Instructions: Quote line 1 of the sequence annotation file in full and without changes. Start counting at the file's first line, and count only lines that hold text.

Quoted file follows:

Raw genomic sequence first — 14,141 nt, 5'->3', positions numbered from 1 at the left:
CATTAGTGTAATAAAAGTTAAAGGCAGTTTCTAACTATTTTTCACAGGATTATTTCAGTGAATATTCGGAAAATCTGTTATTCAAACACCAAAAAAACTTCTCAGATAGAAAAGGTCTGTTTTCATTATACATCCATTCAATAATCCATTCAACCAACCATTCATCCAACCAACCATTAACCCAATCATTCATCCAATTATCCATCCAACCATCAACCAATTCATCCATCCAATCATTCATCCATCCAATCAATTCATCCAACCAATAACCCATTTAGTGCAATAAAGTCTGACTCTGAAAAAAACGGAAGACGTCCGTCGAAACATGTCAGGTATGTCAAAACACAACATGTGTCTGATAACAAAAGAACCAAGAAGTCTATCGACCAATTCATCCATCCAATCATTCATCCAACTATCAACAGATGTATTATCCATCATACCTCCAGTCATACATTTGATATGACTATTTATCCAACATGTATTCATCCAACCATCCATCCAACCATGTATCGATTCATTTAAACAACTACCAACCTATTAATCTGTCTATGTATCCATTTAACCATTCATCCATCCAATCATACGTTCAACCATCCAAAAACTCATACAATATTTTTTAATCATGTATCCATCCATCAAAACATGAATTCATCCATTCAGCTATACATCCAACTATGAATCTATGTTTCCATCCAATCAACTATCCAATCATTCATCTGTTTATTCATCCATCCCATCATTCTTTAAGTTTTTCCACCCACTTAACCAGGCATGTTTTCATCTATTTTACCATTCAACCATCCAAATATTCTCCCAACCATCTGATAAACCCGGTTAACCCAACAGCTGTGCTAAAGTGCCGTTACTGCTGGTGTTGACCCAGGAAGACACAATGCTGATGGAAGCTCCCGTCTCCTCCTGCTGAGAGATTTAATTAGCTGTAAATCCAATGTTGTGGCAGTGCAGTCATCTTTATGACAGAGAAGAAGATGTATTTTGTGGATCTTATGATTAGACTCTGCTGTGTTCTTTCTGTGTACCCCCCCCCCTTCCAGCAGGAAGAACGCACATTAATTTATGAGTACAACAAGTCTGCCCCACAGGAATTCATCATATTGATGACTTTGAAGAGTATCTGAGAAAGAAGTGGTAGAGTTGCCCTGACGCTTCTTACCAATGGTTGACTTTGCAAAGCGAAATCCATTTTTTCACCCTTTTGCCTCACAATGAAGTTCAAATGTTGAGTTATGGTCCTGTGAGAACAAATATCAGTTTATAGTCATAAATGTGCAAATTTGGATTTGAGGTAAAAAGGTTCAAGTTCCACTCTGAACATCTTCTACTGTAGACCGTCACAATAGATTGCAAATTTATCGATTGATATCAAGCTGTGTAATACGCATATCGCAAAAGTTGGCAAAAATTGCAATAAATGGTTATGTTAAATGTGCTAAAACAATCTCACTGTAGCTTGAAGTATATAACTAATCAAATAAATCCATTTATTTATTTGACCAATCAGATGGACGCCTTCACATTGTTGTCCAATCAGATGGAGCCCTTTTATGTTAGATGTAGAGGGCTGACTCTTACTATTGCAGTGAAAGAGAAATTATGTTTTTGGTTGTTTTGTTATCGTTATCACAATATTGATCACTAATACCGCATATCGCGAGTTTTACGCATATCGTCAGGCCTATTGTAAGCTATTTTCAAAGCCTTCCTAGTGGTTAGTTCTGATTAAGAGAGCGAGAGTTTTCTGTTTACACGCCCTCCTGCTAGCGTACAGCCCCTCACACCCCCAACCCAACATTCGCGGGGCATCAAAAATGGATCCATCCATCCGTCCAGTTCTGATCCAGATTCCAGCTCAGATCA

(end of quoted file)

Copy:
Raw genomic sequence first — 14,141 nt, 5'->3', positions numbered from 1 at the left: